Wednesday, June 14, 2006

Take steps now to protect your vision later

High dietary intakes of the antioxidants beta-carotene, vitamin C, vitamin E, and zinc may reduce the risk of developing age-related macular degeneration (AMD) the most common cause of permanent blindness in the developed world.

AMD is a retinal degenerative disease that causes progressive loss of central vision, and the most common cause of vision loss in individuals over the age of 55 in the developed world. Although it rarely causes total blindness, AMD destroys the central vision necessary for performing many of the daily tasks we take for granted such as: recognizing faces, colors, watching television, reading, driving, performing finely detailed work, and safely navigating stairs. The risk of developing macular degeneration increases with age. A report published in the Journal of the American Medical Association has found that individuals whose diets contain high amounts of the antioxidants beta-carotene, vitamin C, vitamin E and zinc have a significantly lower risk of developing AMD than people whose diets contain lower levels of the nutrients. This study included 4,176 men and women at risk of AMD who were participants in the Rotterdam Study, which enrolled 7,983 men and women aged 55 or older. Nutrient intake was assessed via food frequency questionnaires completed by all subjects. Participants underwent eye examinations upon enrollment, and three times during the eight year follow-up. 560 subjects were diagnosed with new macular degeneration during the follow-up period. Participants with an above-median intake of all four nutrients including beta carotene, vitamin C, vitamin E, and zinc, had a 35 percent reduced risk of AMD compared to those whose intake of any of the nutrients was below average. This study suggests that the risk of developing AMD can be modified by diet; in particular, by the dietary antioxidants beta carotene, vitamin C, vitamin E, and zinc.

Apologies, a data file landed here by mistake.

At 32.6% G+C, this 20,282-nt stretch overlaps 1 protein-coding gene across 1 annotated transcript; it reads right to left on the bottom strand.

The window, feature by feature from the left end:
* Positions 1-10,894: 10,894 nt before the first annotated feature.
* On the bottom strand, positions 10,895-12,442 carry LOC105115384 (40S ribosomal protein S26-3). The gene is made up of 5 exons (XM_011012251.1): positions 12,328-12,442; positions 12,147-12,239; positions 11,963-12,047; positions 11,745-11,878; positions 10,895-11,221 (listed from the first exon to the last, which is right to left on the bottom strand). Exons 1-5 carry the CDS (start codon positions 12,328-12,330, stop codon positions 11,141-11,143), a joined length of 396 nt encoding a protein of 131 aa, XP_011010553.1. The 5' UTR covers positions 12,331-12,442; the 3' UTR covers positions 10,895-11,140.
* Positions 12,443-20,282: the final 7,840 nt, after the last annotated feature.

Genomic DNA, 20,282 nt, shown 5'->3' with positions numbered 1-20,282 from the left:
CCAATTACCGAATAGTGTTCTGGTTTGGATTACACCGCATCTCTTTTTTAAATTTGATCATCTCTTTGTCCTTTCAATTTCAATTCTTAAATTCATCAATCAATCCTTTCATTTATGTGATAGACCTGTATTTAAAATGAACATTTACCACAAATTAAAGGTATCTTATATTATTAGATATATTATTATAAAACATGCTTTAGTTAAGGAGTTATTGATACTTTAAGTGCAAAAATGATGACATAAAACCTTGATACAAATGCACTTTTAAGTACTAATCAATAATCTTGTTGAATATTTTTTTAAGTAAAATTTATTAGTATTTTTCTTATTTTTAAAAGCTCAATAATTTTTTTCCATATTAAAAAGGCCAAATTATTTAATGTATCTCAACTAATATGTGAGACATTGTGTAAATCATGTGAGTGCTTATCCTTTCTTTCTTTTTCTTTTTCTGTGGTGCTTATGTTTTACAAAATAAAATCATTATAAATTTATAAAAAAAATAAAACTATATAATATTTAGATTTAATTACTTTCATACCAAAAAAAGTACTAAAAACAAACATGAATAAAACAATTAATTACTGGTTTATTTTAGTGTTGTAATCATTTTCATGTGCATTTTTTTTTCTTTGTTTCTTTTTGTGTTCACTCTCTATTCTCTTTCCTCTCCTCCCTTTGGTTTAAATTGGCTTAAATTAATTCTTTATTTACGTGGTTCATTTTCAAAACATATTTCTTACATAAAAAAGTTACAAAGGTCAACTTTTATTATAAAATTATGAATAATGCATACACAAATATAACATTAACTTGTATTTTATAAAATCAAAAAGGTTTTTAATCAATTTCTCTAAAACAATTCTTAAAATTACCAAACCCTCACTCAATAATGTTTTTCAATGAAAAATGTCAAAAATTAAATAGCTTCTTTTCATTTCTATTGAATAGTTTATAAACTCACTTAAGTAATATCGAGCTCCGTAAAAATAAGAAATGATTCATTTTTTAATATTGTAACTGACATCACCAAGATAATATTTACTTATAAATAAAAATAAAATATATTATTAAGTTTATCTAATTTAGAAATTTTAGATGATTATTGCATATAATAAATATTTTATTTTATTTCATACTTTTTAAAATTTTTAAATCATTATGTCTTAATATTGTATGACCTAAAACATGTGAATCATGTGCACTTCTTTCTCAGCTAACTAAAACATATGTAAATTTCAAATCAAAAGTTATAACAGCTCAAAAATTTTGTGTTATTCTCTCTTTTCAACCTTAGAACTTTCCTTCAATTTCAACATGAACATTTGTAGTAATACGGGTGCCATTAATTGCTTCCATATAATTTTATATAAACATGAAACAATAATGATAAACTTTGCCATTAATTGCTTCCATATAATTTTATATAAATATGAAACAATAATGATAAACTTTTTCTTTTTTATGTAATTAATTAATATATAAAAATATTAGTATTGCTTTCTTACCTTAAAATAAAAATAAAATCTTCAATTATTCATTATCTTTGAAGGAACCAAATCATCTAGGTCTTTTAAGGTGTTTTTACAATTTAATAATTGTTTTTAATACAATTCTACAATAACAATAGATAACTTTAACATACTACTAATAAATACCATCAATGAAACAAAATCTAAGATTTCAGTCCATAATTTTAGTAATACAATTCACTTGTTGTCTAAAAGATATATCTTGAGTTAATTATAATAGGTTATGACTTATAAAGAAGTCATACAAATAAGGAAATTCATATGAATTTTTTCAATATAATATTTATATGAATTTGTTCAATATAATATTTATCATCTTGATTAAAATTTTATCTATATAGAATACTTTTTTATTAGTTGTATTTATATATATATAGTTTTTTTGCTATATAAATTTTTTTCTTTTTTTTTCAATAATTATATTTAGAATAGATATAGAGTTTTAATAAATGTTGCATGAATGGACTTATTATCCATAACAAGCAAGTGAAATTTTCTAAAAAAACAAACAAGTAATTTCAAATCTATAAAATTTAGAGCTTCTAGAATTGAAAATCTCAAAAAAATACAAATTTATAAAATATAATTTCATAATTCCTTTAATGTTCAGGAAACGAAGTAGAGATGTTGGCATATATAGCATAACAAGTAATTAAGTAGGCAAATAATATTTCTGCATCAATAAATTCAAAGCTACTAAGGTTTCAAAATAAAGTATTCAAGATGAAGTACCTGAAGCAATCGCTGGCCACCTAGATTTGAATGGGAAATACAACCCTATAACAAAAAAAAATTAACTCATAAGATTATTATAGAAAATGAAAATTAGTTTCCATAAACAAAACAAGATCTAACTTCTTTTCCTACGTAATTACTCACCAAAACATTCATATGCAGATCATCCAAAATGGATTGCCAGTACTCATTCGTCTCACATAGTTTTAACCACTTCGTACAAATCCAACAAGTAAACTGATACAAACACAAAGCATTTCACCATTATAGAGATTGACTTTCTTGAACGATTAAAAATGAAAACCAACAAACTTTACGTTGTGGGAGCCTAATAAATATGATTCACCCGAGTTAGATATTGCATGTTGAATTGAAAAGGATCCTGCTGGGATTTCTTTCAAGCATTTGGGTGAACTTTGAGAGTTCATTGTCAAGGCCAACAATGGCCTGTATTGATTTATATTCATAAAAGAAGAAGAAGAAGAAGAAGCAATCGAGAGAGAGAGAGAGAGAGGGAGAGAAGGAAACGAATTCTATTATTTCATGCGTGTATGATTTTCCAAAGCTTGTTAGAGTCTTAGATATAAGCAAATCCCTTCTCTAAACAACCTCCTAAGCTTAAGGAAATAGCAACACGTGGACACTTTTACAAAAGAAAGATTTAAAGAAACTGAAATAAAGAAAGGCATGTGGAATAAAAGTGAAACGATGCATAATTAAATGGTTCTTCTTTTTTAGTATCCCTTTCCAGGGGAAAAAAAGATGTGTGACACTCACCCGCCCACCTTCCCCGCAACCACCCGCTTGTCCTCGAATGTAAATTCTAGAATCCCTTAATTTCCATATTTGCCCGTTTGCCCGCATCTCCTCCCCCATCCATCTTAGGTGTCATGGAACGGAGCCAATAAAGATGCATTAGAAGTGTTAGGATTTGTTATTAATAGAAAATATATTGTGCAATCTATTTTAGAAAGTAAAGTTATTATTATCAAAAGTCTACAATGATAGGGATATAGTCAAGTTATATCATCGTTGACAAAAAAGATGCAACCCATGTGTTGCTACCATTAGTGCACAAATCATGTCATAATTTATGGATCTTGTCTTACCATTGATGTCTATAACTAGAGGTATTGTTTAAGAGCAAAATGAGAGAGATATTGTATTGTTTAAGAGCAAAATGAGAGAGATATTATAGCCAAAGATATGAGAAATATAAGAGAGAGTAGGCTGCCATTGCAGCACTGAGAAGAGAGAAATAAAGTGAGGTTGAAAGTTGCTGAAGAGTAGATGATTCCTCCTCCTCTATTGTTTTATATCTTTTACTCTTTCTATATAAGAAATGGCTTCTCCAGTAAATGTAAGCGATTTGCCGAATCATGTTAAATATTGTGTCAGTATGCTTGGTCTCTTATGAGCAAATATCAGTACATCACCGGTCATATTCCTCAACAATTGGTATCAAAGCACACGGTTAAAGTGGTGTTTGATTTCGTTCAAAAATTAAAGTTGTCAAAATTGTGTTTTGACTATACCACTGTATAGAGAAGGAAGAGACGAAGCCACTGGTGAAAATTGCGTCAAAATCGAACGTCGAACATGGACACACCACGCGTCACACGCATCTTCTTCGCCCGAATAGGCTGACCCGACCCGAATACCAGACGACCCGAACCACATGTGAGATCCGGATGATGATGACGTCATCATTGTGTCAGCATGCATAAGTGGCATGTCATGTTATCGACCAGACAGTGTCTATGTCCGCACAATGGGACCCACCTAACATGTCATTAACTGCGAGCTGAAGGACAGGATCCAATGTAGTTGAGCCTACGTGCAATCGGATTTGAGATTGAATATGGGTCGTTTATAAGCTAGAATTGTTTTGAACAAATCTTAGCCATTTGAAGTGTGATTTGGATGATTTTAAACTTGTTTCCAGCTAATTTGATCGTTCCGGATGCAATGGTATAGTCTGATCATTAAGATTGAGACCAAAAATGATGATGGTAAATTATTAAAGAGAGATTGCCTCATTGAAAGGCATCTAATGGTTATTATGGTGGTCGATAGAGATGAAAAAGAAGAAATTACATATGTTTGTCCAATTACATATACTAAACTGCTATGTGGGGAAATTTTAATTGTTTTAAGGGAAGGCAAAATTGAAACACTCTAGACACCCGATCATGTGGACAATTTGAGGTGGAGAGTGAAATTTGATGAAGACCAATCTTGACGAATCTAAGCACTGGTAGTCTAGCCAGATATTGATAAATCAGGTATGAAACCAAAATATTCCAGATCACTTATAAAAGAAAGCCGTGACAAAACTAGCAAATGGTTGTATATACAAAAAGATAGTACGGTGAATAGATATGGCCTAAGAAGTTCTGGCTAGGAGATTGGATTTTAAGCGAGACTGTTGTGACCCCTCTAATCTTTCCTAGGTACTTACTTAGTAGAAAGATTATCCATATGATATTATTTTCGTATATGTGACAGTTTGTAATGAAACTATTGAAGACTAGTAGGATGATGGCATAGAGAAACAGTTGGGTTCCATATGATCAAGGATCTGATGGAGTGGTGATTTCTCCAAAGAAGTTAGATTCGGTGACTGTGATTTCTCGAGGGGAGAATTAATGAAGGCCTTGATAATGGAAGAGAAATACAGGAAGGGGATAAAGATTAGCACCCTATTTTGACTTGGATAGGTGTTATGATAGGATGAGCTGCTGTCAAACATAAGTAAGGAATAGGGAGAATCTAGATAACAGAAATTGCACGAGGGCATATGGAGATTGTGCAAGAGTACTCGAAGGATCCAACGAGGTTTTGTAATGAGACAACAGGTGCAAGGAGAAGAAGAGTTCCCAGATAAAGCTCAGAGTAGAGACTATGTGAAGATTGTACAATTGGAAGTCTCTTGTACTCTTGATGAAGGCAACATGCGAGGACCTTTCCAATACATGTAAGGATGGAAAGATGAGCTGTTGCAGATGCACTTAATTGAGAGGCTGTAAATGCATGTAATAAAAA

Source: Dietary Intake of Antioxidants and Risk of Age-Related Macular Degeneration, Redmer van Leeuwen, Sharmila Boekhoorn, Johannes R. Vingerling, Jacqueline C. M. Witteman, Caroline C. W. Klaver, Albert Hofman, Paulus T. V. M. de Jong, JAMA 2005;294:3101-3107